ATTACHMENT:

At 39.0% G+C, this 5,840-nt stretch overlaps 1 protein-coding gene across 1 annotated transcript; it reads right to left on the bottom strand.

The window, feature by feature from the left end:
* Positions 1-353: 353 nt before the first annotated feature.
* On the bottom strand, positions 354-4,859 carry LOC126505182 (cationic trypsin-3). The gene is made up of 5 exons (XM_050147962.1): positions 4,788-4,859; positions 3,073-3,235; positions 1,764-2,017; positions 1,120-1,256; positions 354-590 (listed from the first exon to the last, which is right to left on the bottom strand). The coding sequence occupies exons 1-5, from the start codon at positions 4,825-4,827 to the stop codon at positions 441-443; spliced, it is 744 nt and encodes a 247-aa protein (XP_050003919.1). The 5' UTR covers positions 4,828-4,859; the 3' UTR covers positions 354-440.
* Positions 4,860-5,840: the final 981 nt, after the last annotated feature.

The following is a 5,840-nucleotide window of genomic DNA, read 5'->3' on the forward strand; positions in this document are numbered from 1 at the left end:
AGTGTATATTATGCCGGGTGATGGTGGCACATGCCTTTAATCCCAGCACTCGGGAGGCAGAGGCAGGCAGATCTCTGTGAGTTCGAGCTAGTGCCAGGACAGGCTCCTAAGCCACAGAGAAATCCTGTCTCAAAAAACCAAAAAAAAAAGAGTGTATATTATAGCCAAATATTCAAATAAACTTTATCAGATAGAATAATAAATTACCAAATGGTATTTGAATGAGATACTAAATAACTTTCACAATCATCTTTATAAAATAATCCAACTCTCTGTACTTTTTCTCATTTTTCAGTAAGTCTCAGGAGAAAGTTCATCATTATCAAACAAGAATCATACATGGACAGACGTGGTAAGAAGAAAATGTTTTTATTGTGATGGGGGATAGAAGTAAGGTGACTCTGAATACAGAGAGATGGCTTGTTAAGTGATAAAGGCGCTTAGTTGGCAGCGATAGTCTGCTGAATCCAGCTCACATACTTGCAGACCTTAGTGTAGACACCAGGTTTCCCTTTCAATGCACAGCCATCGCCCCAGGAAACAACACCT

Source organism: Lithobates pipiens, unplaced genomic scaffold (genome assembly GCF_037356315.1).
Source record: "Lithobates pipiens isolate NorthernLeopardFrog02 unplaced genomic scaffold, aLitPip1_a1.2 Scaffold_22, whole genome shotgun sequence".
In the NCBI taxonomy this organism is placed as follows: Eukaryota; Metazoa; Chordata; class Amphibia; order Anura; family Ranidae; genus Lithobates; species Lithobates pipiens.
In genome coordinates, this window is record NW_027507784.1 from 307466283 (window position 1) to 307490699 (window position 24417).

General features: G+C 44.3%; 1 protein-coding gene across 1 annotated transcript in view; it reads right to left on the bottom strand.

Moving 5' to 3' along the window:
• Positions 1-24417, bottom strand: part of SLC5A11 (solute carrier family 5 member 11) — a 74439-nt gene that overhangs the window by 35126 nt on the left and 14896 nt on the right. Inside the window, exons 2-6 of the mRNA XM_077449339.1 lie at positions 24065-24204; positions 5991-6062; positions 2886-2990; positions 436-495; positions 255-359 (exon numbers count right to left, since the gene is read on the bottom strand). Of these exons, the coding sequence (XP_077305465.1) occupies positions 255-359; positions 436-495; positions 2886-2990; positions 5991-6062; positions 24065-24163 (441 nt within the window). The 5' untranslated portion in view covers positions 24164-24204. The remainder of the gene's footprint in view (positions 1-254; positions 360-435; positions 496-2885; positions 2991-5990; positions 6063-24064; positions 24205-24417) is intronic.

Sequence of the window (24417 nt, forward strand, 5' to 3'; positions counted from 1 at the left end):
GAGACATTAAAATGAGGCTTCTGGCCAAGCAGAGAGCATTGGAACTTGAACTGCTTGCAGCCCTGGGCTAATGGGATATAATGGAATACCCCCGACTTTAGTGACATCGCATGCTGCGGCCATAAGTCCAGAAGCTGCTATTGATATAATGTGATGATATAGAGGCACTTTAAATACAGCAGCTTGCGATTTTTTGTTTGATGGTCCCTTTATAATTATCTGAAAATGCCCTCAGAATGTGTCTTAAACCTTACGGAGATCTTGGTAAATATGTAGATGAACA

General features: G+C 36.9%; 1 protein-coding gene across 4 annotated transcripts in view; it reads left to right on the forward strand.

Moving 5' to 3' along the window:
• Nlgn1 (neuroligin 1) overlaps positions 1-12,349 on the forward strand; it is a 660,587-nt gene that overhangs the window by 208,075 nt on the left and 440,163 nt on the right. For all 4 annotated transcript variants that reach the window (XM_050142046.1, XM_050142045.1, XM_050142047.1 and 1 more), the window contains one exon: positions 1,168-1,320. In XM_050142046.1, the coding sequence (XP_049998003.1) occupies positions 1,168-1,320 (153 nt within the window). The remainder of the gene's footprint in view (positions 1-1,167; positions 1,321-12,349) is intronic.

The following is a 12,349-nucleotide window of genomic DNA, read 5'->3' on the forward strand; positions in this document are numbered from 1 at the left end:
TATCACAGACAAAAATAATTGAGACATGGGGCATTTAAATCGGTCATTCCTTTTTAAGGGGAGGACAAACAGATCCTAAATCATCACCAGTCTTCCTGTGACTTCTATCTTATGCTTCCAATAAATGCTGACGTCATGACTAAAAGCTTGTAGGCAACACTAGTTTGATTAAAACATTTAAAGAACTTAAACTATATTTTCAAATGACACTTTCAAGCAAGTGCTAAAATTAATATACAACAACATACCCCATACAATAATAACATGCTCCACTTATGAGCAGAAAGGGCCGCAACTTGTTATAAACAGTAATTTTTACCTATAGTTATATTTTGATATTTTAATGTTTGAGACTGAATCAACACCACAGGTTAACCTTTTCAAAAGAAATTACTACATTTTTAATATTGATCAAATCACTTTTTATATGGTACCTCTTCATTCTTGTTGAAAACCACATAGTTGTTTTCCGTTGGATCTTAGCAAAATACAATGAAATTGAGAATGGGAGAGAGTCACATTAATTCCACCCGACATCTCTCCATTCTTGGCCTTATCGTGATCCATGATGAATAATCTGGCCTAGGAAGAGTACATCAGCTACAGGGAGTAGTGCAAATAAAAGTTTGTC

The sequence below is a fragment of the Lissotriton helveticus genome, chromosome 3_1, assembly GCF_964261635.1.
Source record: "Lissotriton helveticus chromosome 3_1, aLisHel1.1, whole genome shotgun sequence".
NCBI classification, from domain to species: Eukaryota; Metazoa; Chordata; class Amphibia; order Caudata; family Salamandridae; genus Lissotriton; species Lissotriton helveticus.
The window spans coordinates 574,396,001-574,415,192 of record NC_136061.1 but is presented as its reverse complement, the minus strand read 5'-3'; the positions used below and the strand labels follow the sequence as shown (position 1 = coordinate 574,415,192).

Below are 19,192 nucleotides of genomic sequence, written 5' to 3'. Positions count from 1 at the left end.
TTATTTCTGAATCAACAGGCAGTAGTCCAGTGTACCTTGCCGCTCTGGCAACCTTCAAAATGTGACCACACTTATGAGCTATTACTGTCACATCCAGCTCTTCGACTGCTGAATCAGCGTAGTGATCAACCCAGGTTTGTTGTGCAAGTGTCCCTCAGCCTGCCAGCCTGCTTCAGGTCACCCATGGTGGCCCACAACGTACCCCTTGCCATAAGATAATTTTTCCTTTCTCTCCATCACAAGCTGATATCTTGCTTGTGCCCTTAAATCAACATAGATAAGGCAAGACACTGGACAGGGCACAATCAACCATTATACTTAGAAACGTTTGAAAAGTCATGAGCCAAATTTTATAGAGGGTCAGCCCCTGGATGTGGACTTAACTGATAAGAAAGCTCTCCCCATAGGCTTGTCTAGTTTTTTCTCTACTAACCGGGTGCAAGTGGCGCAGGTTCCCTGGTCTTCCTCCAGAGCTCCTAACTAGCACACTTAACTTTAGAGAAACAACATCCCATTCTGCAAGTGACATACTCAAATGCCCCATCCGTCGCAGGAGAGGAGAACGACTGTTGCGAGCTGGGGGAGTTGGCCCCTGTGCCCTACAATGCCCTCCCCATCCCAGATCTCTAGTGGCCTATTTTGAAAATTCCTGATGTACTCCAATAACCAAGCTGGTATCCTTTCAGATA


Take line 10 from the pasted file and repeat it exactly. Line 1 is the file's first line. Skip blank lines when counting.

In the NCBI taxonomy this organism is placed as follows: Eukaryota; Metazoa; Chordata; class Amphibia; order Anura; family Ranidae; genus Lithobates; species Lithobates pipiens.